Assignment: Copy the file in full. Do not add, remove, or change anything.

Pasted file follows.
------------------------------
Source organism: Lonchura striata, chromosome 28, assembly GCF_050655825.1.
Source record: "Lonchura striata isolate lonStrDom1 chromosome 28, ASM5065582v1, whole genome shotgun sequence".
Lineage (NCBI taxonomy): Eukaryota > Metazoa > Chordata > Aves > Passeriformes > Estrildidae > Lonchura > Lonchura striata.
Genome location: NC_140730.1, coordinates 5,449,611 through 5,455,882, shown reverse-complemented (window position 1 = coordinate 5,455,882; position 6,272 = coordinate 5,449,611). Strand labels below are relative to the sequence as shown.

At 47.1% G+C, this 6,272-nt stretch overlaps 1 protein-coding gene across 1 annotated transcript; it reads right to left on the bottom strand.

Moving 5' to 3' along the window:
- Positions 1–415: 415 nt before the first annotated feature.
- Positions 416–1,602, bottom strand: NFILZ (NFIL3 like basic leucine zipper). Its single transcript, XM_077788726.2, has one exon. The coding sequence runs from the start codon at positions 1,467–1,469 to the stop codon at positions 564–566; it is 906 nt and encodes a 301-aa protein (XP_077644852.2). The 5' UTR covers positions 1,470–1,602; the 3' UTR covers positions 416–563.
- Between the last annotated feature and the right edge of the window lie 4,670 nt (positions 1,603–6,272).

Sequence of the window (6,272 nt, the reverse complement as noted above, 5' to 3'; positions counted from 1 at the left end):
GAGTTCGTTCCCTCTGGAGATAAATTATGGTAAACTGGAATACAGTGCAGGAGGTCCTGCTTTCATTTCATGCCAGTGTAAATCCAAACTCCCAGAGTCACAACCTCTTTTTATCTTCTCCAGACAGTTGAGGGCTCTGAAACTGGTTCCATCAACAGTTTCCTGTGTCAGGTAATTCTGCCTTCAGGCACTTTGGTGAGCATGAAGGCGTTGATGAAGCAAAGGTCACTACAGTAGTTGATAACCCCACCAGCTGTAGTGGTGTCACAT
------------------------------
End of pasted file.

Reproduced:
Source organism: Lonchura striata, chromosome 28, assembly GCF_050655825.1.
Source record: "Lonchura striata isolate lonStrDom1 chromosome 28, ASM5065582v1, whole genome shotgun sequence".
Lineage (NCBI taxonomy): Eukaryota > Metazoa > Chordata > Aves > Passeriformes > Estrildidae > Lonchura > Lonchura striata.
Genome location: NC_140730.1, coordinates 5,449,611 through 5,455,882, shown reverse-complemented (window position 1 = coordinate 5,455,882; position 6,272 = coordinate 5,449,611). Strand labels below are relative to the sequence as shown.

At 47.1% G+C, this 6,272-nt stretch overlaps 1 protein-coding gene across 1 annotated transcript; it reads right to left on the bottom strand.

Moving 5' to 3' along the window:
- Positions 1–415: 415 nt before the first annotated feature.
- Positions 416–1,602, bottom strand: NFILZ (NFIL3 like basic leucine zipper). Its single transcript, XM_077788726.2, has one exon. The coding sequence runs from the start codon at positions 1,467–1,469 to the stop codon at positions 564–566; it is 906 nt and encodes a 301-aa protein (XP_077644852.2). The 5' UTR covers positions 1,470–1,602; the 3' UTR covers positions 416–563.
- Between the last annotated feature and the right edge of the window lie 4,670 nt (positions 1,603–6,272).

Sequence of the window (6,272 nt, the reverse complement as noted above, 5' to 3'; positions counted from 1 at the left end):
GAGTTCGTTCCCTCTGGAGATAAATTATGGTAAACTGGAATACAGTGCAGGAGGTCCTGCTTTCATTTCATGCCAGTGTAAATCCAAACTCCCAGAGTCACAACCTCTTTTTATCTTCTCCAGACAGTTGAGGGCTCTGAAACTGGTTCCATCAACAGTTTCCTGTGTCAGGTAATTCTGCCTTCAGGCACTTTGGTGAGCATGAAGGCGTTGATGAAGCAAAGGTCACTACAGTAGTTGATAACCCCACCAGCTGTAGTGGTGTCACAT